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It's free - but there's a catch
01 October, 2004

Here is a bit of a masterclass on ‘free’ drinks coolers. When Mohammed Arif bought his filling station and store two months ago in Cannock, Staffordshire, he thought he had bought all the fixtures and fittings as part of the deal. He renamed the business Top Shop Services, filled the cooler with the sort of drinks he believed his customers would readily buy, and commenced trading. Soon a rep happened by, representing GlaxoSmithKline (GSK), and grumped at him that he had the wrong stuff in his cooler. She insisted that he could only stock Lucozade and Ribena in it. This was news to Mo as he had no agreement with GSK. He rang me because he remembered (as everyone does) the Wall’s ice cream case some years ago whereby the Monopolies and Mergers Commission ruled that Wall’s could not dictate what products went into its free freezers.

Stamping out profits
01 October, 2004

Do you sell stamps? If so you’ve probably noticed the reduction in margin on second class stamps to three per cent. Were you informed? I must admit, if there was a whole heap of hype as claimed by Royal Mail, I missed it. Steve Dyer, from Thornfalcon Garage in Taunton, Somerset, missed it too. “Have I been in a coma?” he asks. At the same time the margin on first class stamps has been raised to seven per cent, but this does not mollify Steve. “I am not in the swings and roundabouts game. If an item cannot achieve a margin of five per cent then I do not consider it viable to sell – even petrol can achieve five per cent on a good day!”

And he spoke too soon
01 October, 2004

While having a satisfying rant over stamps, Steve had tempted fate by saying that at least the reduction on margins for phone cards had finally stopped. Oh dear. Five days later, down they went again. His next delivery from Dextra Solutions revealed margins reduced to as low as 3.5 per cent on most networks, “an insulting margin”. Once again, he rang to complain and to ask whether the reduction was down to Dextra or the networks. Dextra, said the girl. Steve explained (politely, he stresses) that, with credit card costs being what they are, it was unviable for him to offer phonecards at this pitiful margin. Her reply gobsmacked him. “Ok, give me your account number and I will close it.” So he did. “It speaks volumes for their commitment to their business and customer base. I only hope there are other retailers who will follow suit and tell them to shove their business where the sun don’t shine,” says Steve.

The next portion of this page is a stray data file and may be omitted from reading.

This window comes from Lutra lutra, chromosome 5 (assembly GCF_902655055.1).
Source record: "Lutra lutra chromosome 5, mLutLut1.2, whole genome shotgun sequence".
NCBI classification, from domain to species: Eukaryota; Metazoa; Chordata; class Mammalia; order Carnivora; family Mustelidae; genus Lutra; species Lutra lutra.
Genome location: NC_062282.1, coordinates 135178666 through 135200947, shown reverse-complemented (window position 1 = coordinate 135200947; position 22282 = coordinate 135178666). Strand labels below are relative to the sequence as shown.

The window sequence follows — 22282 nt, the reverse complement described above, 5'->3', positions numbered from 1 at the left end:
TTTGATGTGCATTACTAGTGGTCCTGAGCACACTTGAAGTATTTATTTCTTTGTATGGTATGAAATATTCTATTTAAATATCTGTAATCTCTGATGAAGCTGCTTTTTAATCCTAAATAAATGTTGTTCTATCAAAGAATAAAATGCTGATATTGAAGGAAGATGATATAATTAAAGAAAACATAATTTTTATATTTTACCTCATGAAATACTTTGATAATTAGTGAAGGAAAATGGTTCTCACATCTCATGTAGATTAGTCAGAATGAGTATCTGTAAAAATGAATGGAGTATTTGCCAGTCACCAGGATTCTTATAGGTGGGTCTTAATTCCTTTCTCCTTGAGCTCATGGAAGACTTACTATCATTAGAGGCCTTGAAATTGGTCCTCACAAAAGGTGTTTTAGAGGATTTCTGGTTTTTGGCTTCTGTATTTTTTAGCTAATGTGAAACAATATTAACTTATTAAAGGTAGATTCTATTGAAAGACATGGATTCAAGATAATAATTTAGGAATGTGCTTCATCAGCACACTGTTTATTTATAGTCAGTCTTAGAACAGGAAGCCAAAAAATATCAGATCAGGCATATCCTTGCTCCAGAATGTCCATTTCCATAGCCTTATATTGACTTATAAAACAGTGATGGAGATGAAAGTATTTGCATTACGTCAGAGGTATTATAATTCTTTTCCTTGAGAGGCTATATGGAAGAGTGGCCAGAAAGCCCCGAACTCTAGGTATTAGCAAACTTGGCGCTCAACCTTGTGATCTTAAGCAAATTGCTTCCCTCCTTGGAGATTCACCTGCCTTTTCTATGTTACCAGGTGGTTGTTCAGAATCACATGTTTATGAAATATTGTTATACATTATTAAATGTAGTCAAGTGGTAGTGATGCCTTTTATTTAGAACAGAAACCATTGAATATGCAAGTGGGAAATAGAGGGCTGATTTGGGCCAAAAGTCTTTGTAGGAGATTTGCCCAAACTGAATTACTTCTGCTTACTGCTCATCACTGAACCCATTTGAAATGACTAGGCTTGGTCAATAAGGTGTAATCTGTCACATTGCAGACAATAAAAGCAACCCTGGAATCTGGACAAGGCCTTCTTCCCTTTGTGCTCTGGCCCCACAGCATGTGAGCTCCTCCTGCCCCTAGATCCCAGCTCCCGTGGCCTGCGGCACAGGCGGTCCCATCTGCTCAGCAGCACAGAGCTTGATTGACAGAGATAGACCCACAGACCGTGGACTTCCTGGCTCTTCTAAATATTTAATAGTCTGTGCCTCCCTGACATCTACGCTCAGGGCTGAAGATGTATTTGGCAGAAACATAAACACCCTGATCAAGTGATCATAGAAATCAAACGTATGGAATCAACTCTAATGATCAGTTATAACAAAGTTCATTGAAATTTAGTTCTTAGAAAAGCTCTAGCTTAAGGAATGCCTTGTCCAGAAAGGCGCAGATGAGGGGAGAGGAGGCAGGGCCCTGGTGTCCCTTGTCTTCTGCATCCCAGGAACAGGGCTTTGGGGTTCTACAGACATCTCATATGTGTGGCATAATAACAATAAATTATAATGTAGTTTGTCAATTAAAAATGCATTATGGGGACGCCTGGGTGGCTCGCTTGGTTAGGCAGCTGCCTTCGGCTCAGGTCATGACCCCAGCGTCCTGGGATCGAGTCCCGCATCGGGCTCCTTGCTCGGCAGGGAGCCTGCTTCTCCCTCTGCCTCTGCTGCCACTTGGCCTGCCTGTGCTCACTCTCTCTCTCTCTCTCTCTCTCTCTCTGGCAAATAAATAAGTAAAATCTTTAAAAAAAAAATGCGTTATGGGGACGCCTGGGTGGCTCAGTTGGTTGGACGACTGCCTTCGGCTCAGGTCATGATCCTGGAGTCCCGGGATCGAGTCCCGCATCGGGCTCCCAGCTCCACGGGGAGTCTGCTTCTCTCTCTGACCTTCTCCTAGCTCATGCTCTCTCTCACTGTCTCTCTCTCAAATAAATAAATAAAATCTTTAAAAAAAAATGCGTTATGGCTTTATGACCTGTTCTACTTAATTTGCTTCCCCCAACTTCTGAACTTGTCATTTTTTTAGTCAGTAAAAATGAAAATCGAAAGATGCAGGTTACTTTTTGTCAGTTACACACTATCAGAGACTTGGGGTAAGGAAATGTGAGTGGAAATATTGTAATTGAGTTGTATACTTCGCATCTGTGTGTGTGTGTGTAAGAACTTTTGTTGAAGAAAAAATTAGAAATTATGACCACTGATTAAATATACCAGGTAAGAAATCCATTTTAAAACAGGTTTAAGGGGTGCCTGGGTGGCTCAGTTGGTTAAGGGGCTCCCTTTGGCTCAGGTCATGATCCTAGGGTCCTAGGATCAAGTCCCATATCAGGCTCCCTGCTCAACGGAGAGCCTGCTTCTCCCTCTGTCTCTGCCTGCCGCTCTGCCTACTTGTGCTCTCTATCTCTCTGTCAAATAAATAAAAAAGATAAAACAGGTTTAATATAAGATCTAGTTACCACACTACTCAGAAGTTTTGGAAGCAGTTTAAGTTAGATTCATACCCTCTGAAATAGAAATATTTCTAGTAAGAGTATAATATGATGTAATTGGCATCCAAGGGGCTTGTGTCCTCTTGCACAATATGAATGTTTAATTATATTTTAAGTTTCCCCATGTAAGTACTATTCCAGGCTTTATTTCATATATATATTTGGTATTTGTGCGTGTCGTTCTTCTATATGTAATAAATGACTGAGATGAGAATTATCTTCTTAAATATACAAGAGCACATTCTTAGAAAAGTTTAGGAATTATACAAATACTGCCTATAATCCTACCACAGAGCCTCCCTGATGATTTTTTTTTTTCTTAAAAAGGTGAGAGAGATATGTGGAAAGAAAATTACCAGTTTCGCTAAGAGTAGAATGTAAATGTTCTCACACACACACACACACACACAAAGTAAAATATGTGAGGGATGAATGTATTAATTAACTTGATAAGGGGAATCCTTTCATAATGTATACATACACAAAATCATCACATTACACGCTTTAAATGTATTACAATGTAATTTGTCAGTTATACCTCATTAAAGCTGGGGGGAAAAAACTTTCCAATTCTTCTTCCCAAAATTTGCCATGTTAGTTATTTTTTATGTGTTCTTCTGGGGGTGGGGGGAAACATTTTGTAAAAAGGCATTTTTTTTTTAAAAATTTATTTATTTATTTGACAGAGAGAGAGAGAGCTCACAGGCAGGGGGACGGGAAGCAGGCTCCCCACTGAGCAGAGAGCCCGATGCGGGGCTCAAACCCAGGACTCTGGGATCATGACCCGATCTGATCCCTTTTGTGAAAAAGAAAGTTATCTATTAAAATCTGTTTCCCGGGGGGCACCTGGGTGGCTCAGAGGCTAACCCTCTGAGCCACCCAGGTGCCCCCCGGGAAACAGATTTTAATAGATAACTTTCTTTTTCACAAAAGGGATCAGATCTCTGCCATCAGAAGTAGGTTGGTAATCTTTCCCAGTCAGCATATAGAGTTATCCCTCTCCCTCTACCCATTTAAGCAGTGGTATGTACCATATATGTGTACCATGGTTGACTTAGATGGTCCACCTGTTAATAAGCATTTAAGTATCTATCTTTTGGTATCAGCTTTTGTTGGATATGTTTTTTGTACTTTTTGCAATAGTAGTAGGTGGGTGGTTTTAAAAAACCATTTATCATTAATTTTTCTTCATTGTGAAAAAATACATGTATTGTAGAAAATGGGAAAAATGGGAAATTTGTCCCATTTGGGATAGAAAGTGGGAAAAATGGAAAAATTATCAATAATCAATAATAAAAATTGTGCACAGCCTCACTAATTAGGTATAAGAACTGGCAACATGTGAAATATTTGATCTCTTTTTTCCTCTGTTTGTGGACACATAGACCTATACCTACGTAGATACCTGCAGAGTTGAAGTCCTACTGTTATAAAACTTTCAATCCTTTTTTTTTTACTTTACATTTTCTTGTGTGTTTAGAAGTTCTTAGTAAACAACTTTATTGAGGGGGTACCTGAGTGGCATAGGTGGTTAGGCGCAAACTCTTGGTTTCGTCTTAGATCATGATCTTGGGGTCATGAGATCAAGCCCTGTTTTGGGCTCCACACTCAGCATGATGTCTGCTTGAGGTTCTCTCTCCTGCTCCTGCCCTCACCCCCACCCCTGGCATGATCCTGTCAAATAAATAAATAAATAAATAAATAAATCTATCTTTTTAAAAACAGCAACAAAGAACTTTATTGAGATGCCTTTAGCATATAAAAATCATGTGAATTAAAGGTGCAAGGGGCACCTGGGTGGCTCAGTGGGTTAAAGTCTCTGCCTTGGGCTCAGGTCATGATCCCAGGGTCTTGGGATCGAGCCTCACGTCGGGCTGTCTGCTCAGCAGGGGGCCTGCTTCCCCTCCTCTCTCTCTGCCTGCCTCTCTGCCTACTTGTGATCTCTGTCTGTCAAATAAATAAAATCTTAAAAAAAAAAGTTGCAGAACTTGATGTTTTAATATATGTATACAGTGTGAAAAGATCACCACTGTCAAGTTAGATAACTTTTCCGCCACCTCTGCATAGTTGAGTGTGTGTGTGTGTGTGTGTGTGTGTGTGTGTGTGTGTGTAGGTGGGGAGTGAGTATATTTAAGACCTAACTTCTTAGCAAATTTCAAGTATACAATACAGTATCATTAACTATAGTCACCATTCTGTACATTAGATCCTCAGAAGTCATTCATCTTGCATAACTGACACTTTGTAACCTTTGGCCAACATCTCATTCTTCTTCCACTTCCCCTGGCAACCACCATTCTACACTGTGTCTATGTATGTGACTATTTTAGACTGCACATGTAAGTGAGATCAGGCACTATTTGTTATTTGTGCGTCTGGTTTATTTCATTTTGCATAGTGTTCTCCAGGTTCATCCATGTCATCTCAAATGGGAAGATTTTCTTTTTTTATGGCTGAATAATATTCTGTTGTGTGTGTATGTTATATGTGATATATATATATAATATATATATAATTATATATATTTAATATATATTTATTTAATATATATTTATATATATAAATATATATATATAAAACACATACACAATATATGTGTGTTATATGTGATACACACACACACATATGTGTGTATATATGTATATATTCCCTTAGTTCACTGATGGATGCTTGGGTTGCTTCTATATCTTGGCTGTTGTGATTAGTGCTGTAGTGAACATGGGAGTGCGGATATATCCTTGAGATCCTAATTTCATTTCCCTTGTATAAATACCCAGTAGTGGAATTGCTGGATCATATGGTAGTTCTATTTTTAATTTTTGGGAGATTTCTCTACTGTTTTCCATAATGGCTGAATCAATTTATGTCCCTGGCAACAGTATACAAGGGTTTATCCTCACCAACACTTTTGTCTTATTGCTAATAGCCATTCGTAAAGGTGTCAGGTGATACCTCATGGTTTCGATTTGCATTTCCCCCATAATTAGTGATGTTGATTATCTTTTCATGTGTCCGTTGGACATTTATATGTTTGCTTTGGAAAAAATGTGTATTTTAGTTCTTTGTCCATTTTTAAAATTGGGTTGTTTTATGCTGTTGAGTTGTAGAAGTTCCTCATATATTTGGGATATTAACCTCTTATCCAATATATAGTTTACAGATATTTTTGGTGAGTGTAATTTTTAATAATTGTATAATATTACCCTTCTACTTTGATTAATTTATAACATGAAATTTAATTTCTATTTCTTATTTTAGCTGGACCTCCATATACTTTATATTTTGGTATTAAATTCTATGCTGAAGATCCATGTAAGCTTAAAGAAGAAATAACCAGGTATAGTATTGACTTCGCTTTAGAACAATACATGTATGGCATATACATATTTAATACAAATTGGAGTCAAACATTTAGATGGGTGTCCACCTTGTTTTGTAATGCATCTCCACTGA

Melt down
01 October, 2004

No matter how far round the world you go, it seems the problems of petrol retailers are the same. In Australia the talk is all about low fuel margins, struggling independents, discounting supermarkets and the need to develop a good convenience store. It’s a familiar tale, albeit with a different background.

Country charms
01 October, 2004

Set on a main road into the Royal Naval Port town of Dartmouth, Devon, Townstal Road Garage has a powerful selling point to keep customers coming back. Aside from the distinctive BP branding on the forecourt and Spar shop fascia, locally sourced products are proving a big hit with shoppers. So much so that local produce accounts for 20% of total shop sales.

Artificial intelligence
01 October, 2004

In many ways, electronic point of sale (epos) systems are a forecourt trader’s best friend, efficiently taking on board all those mundane, time-consuming tasks you hate, such as stock control, ordering and price promotions.

Well earned
01 October, 2004

It’s been a hard day at work, it’s late, and now you have a splitting headache, but the cupboard is bare of all painkillers, the chemist is shut, and who wants to park up at Sainsbury’s just for a packet of paracetamol? This is probably a recognisable scenario for many forecourt customers, which is why over-the-counter medicines have become a must-do category.

Forecourt Trader Awards 2004
01 October, 2004

Forecourt Trader of the Year 2004

Halloween treats
01 October, 2004

Walkers has launched two limited editions – Quavers Ghosts available in cheese flavour and Monster Munch Spooky Tongue in Pickled Onion flavour – to appeal to the growing Halloween market. Walkers Trade marketing manager Nicky Seal, said: “Halloween is becoming an increasingly important event in the UK calendar, with Halloween parties and Trick or Treating becoming increasingly popular. Quavers Ghosts and Monster Munch Spooky Tongue have been developed to provide additional sales opportunities created by this trend. For retailers to make the most of the opportunity they should display the product in high-traffic locations to capture impulse sales.”

Delightful tasting
01 October, 2004

Mars Delight is to be part of a £1.7 million sampling activity that will target women with nearly four million full-size bars, in the hope they will experience ‘delightful’ moments.

As Brexit day finally arrives at the end of January, are you expecting any negative impact on your forecourt business through leaving the EU?